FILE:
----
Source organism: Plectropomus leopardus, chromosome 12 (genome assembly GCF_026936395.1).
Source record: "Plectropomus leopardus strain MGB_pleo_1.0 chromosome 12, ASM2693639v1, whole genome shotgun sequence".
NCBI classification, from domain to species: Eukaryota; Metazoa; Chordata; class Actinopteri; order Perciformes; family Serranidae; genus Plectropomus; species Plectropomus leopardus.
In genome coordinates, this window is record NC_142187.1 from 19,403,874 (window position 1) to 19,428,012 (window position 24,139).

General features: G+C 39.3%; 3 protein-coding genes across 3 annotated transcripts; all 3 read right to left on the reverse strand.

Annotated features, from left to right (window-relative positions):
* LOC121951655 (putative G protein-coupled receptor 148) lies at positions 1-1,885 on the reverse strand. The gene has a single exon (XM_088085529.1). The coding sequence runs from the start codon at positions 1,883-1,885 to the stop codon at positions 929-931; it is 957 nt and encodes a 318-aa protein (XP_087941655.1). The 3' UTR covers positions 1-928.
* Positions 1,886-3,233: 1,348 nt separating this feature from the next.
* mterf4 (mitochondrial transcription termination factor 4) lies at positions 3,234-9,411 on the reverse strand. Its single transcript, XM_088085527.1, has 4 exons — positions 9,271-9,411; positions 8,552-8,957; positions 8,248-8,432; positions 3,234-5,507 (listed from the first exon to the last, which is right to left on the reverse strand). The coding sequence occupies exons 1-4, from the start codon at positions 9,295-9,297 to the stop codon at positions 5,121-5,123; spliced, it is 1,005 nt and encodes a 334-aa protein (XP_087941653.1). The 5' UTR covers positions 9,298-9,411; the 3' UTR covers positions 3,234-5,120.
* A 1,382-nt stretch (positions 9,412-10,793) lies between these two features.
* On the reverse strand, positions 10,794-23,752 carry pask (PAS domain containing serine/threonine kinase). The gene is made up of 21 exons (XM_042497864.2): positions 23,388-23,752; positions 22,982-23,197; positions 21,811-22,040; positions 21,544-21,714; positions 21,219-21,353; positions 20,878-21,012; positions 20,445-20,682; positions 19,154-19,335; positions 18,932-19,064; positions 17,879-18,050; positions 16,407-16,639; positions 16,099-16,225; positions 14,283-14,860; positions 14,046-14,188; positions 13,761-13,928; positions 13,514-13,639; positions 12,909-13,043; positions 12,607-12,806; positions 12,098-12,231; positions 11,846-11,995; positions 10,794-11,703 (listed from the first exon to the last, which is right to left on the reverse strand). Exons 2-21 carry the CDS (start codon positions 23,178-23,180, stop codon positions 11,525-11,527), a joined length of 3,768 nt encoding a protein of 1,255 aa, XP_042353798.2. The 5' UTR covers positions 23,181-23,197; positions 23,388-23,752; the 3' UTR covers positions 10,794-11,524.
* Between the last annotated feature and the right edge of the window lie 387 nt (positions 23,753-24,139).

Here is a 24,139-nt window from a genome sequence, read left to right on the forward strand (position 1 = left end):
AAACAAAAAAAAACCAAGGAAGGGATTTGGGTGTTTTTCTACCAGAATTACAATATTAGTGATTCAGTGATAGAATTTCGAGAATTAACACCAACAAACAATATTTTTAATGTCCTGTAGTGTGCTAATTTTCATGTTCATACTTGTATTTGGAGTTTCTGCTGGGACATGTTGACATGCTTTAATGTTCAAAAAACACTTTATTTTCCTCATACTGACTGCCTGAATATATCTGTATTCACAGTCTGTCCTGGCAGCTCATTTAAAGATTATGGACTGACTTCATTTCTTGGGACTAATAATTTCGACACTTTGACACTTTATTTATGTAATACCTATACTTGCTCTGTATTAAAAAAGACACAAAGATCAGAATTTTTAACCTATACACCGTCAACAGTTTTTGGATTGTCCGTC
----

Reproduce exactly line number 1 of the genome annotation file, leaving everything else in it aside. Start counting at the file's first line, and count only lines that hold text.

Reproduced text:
Source organism: Plectropomus leopardus, chromosome 12 (genome assembly GCF_026936395.1).